dysrhythmia

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dysrhythmia

[dis′rith·mē·ə]
(medicine)
Disordered rhythm of the brain waves.
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The strict exclusion of patients who already had any history of dysrhythmias and low EF, which has often been omitted in prior studies, was expected to have yielded less ambiguous results.
The shock is attributable to both dysrhythmia as well as dyselectrolytemia (9) Decreased cerebral perfusion explains the giddiness and altered mentation in our patients (10).
Not your regular high: cardiac dysrhythmias caused by loperamide.
14) Factors influencing the occurrence of post-surgical delirium include hematocrit levels of lower than 30%, (12,15) reduced cardiac output, (12,16-18) use of balloon pump, use of inotropic medication, (16) intubation more than 24 hours, need for re-surgery, post-surgical dysrhythmias, infusion of more than 4 units of packed red cells, infusion of more than one unit of fresh frozen plasma, carbon dioxide level of more than 45 mmHg, more than 60 mmHg decrease in the arterial oxygen level, elevated blood sugar, reduced blood sugar, elevated temperature, and increased serum sodium, and urea levels.
Tilton writes that apnea "has significant safety implications because it can cause excessive daytime sleepiness, cognitive impairment, cardiac dysrhythmias, sudden cardiac death, personality disturbances, and hypertension, to cite just a few.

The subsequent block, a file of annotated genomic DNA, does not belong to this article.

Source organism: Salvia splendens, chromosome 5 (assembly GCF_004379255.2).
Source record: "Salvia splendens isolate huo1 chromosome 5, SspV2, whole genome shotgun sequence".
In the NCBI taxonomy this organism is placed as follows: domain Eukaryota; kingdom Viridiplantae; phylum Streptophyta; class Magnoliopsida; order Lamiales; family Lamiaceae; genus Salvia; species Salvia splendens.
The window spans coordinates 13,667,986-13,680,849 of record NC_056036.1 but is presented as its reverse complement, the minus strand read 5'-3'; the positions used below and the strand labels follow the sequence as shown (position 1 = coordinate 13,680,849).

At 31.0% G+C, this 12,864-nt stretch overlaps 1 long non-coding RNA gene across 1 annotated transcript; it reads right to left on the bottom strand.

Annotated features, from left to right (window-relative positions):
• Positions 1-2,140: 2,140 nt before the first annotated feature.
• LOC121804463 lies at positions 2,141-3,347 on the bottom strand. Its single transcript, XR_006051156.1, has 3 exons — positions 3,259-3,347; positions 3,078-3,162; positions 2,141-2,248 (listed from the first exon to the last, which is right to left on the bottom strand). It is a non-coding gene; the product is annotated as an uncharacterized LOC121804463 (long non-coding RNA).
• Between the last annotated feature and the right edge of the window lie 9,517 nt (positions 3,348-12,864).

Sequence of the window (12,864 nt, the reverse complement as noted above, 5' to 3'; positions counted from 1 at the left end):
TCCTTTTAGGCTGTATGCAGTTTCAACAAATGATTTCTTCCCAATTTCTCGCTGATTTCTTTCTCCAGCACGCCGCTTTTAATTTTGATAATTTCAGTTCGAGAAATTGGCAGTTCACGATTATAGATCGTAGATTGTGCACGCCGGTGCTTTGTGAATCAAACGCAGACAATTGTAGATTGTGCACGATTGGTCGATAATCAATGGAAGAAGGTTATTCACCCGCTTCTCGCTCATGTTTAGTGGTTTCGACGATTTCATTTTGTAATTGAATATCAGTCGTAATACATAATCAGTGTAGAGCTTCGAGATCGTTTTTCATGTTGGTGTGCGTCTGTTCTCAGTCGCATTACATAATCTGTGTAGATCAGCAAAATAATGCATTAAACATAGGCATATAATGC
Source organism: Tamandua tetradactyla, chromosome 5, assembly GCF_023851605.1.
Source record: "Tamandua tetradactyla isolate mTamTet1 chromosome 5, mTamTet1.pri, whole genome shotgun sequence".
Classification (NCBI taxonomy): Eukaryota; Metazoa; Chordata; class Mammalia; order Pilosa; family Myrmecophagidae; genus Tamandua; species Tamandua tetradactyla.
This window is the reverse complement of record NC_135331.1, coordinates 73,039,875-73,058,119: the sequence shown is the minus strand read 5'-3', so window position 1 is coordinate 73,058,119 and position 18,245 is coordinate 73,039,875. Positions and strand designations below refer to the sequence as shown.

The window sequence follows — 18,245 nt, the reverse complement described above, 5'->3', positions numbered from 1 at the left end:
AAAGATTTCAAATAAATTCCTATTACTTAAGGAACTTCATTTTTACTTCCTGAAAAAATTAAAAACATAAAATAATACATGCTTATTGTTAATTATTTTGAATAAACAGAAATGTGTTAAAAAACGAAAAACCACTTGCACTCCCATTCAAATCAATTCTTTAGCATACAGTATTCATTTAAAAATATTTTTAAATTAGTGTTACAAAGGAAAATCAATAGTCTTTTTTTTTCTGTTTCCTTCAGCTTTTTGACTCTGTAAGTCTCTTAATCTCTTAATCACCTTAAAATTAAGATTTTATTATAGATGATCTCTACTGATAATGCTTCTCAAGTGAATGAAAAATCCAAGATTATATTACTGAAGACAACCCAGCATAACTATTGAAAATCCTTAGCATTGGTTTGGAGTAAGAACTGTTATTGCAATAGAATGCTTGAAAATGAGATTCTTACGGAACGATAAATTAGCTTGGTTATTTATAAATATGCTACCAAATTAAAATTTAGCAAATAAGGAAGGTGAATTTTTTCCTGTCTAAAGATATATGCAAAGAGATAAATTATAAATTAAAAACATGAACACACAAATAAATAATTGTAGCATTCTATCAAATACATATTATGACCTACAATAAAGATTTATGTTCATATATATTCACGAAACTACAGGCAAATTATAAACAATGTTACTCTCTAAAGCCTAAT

Chronic HF arises from pre-existing cardiac conditions including hypertension, myocardial infarction, cardiomyopathy or heart dysrhythmias.
A basic dysrhythmias review curriculum was written and formatted into modules that consisted of an introduction, program objectives, purpose of project, cardiovascular system, cardiac conduction system, ECG waveform characteristics, approach to ECG interpretation, and recognizing arrhythmias with special considerations for the patient with CKD.
These conditions include hypertension, coronary artery disease, cardiac dysrhythmias, congestive heart failure, cerebrovascular accident, renal dysfunction, diabetes, and depression (3).
Symptoms and signs of increased sympathetic activity include hypertension, tachycardia, cardiac dysrhythmias, increased perspiration, fever, hyperglycaemia and restlessness.
Adverse effects include decreases in blood flow to other body organs including the brain, decreased oxygen utilization and lactate clearance in body tissues, increased myocardial oxygen demand, and stimulation of cardiac dysrhythmias.
In addition to the otologic exam for vestibular diseases, patients should be screened for migraine, traumatic brain injury, dysautonomia, and dysrhythmias.